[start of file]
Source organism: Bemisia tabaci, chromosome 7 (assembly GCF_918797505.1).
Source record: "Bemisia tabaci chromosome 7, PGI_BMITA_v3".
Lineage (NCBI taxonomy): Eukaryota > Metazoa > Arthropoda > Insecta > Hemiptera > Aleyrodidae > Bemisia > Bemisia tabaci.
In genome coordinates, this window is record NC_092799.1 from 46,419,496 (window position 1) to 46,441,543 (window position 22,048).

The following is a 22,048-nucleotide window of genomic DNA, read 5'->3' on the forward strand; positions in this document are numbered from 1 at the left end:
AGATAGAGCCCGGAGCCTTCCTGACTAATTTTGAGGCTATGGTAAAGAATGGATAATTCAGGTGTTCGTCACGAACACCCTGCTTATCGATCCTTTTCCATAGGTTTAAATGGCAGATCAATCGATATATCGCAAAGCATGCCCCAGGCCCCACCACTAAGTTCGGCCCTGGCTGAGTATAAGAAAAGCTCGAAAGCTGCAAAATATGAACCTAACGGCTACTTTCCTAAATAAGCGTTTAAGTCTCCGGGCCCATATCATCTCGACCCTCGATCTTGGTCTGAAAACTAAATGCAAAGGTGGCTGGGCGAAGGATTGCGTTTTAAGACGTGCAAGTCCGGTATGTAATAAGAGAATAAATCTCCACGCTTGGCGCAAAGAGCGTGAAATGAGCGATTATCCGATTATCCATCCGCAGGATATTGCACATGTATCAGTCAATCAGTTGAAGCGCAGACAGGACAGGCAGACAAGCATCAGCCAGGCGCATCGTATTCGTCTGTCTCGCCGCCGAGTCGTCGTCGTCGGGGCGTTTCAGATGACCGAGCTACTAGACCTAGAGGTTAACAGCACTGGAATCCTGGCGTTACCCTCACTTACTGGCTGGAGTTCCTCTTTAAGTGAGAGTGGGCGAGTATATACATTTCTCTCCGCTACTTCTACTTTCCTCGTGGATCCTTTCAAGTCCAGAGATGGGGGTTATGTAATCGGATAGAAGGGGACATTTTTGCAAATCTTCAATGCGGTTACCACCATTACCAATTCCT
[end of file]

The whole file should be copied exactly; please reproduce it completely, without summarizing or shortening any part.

Source organism: Bemisia tabaci, chromosome 7 (assembly GCF_918797505.1).
Source record: "Bemisia tabaci chromosome 7, PGI_BMITA_v3".
Lineage (NCBI taxonomy): Eukaryota > Metazoa > Arthropoda > Insecta > Hemiptera > Aleyrodidae > Bemisia > Bemisia tabaci.
In genome coordinates, this window is record NC_092799.1 from 46,419,496 (window position 1) to 46,441,543 (window position 22,048).

The following is a 22,048-nucleotide window of genomic DNA, read 5'->3' on the forward strand; positions in this document are numbered from 1 at the left end:
AGATAGAGCCCGGAGCCTTCCTGACTAATTTTGAGGCTATGGTAAAGAATGGATAATTCAGGTGTTCGTCACGAACACCCTGCTTATCGATCCTTTTCCATAGGTTTAAATGGCAGATCAATCGATATATCGCAAAGCATGCCCCAGGCCCCACCACTAAGTTCGGCCCTGGCTGAGTATAAGAAAAGCTCGAAAGCTGCAAAATATGAACCTAACGGCTACTTTCCTAAATAAGCGTTTAAGTCTCCGGGCCCATATCATCTCGACCCTCGATCTTGGTCTGAAAACTAAATGCAAAGGTGGCTGGGCGAAGGATTGCGTTTTAAGACGTGCAAGTCCGGTATGTAATAAGAGAATAAATCTCCACGCTTGGCGCAAAGAGCGTGAAATGAGCGATTATCCGATTATCCATCCGCAGGATATTGCACATGTATCAGTCAATCAGTTGAAGCGCAGACAGGACAGGCAGACAAGCATCAGCCAGGCGCATCGTATTCGTCTGTCTCGCCGCCGAGTCGTCGTCGTCGGGGCGTTTCAGATGACCGAGCTACTAGACCTAGAGGTTAACAGCACTGGAATCCTGGCGTTACCCTCACTTACTGGCTGGAGTTCCTCTTTAAGTGAGAGTGGGCGAGTATATACATTTCTCTCCGCTACTTCTACTTTCCTCGTGGATCCTTTCAAGTCCAGAGATGGGGGTTATGTAATCGGATAGAAGGGGACATTTTTGCAAATCTTCAATGCGGTTACCACCATTACCAATTCCT